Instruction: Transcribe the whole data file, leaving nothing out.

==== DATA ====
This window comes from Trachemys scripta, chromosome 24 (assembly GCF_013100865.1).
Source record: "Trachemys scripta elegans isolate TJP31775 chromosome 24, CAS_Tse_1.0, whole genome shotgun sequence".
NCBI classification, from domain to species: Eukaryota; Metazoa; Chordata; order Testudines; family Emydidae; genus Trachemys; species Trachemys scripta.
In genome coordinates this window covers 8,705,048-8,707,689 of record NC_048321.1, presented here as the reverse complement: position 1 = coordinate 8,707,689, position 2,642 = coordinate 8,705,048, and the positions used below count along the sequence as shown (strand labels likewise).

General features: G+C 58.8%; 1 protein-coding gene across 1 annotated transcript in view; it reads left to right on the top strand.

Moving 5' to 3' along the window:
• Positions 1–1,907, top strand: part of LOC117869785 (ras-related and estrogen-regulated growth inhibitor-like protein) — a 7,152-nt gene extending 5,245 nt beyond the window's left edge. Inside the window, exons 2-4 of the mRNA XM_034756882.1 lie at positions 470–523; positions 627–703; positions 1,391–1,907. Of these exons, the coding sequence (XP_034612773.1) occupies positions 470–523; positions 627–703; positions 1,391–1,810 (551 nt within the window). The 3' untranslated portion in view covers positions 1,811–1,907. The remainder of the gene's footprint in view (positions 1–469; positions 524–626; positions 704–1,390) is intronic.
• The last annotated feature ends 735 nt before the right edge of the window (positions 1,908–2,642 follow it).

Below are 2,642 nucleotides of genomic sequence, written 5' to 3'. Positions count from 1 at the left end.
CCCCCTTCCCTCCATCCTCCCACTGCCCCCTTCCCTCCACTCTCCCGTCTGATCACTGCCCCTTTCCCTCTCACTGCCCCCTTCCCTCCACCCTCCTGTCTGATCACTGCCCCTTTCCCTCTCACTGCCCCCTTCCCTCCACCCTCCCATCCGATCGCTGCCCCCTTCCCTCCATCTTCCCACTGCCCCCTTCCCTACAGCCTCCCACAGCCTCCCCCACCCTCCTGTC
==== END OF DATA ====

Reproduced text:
This window comes from Trachemys scripta, chromosome 24 (assembly GCF_013100865.1).
Source record: "Trachemys scripta elegans isolate TJP31775 chromosome 24, CAS_Tse_1.0, whole genome shotgun sequence".
NCBI classification, from domain to species: Eukaryota; Metazoa; Chordata; order Testudines; family Emydidae; genus Trachemys; species Trachemys scripta.
In genome coordinates this window covers 8,705,048-8,707,689 of record NC_048321.1, presented here as the reverse complement: position 1 = coordinate 8,707,689, position 2,642 = coordinate 8,705,048, and the positions used below count along the sequence as shown (strand labels likewise).

General features: G+C 58.8%; 1 protein-coding gene across 1 annotated transcript in view; it reads left to right on the top strand.

Moving 5' to 3' along the window:
• Positions 1–1,907, top strand: part of LOC117869785 (ras-related and estrogen-regulated growth inhibitor-like protein) — a 7,152-nt gene extending 5,245 nt beyond the window's left edge. Inside the window, exons 2-4 of the mRNA XM_034756882.1 lie at positions 470–523; positions 627–703; positions 1,391–1,907. Of these exons, the coding sequence (XP_034612773.1) occupies positions 470–523; positions 627–703; positions 1,391–1,810 (551 nt within the window). The 3' untranslated portion in view covers positions 1,811–1,907. The remainder of the gene's footprint in view (positions 1–469; positions 524–626; positions 704–1,390) is intronic.
• The last annotated feature ends 735 nt before the right edge of the window (positions 1,908–2,642 follow it).

Below are 2,642 nucleotides of genomic sequence, written 5' to 3'. Positions count from 1 at the left end.
CCCCCTTCCCTCCATCCTCCCACTGCCCCCTTCCCTCCACTCTCCCGTCTGATCACTGCCCCTTTCCCTCTCACTGCCCCCTTCCCTCCACCCTCCTGTCTGATCACTGCCCCTTTCCCTCTCACTGCCCCCTTCCCTCCACCCTCCCATCCGATCGCTGCCCCCTTCCCTCCATCTTCCCACTGCCCCCTTCCCTACAGCCTCCCACAGCCTCCCCCACCCTCCTGTC